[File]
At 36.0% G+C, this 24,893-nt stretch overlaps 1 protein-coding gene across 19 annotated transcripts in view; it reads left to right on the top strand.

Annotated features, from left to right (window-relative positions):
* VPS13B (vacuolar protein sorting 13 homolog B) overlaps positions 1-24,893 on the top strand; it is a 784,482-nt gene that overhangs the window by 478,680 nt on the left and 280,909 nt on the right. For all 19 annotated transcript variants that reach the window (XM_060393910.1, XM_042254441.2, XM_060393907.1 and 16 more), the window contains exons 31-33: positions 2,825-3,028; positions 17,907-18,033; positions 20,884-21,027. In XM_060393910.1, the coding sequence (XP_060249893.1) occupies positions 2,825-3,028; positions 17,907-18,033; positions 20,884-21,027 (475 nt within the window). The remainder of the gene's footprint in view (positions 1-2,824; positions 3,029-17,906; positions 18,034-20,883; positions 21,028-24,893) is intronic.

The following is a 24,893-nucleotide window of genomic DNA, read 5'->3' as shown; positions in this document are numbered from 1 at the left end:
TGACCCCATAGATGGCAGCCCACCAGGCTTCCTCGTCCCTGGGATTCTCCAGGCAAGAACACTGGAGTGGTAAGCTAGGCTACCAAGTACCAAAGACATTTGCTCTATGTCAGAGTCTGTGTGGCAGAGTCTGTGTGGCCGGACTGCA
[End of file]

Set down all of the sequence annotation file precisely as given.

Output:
At 36.0% G+C, this 24,893-nt stretch overlaps 1 protein-coding gene across 19 annotated transcripts in view; it reads left to right on the top strand.

Annotated features, from left to right (window-relative positions):
* VPS13B (vacuolar protein sorting 13 homolog B) overlaps positions 1-24,893 on the top strand; it is a 784,482-nt gene that overhangs the window by 478,680 nt on the left and 280,909 nt on the right. For all 19 annotated transcript variants that reach the window (XM_060393910.1, XM_042254441.2, XM_060393907.1 and 16 more), the window contains exons 31-33: positions 2,825-3,028; positions 17,907-18,033; positions 20,884-21,027. In XM_060393910.1, the coding sequence (XP_060249893.1) occupies positions 2,825-3,028; positions 17,907-18,033; positions 20,884-21,027 (475 nt within the window). The remainder of the gene's footprint in view (positions 1-2,824; positions 3,029-17,906; positions 18,034-20,883; positions 21,028-24,893) is intronic.

The following is a 24,893-nucleotide window of genomic DNA, read 5'->3' as shown; positions in this document are numbered from 1 at the left end:
TGACCCCATAGATGGCAGCCCACCAGGCTTCCTCGTCCCTGGGATTCTCCAGGCAAGAACACTGGAGTGGTAAGCTAGGCTACCAAGTACCAAAGACATTTGCTCTATGTCAGAGTCTGTGTGGCAGAGTCTGTGTGGCCGGACTGCA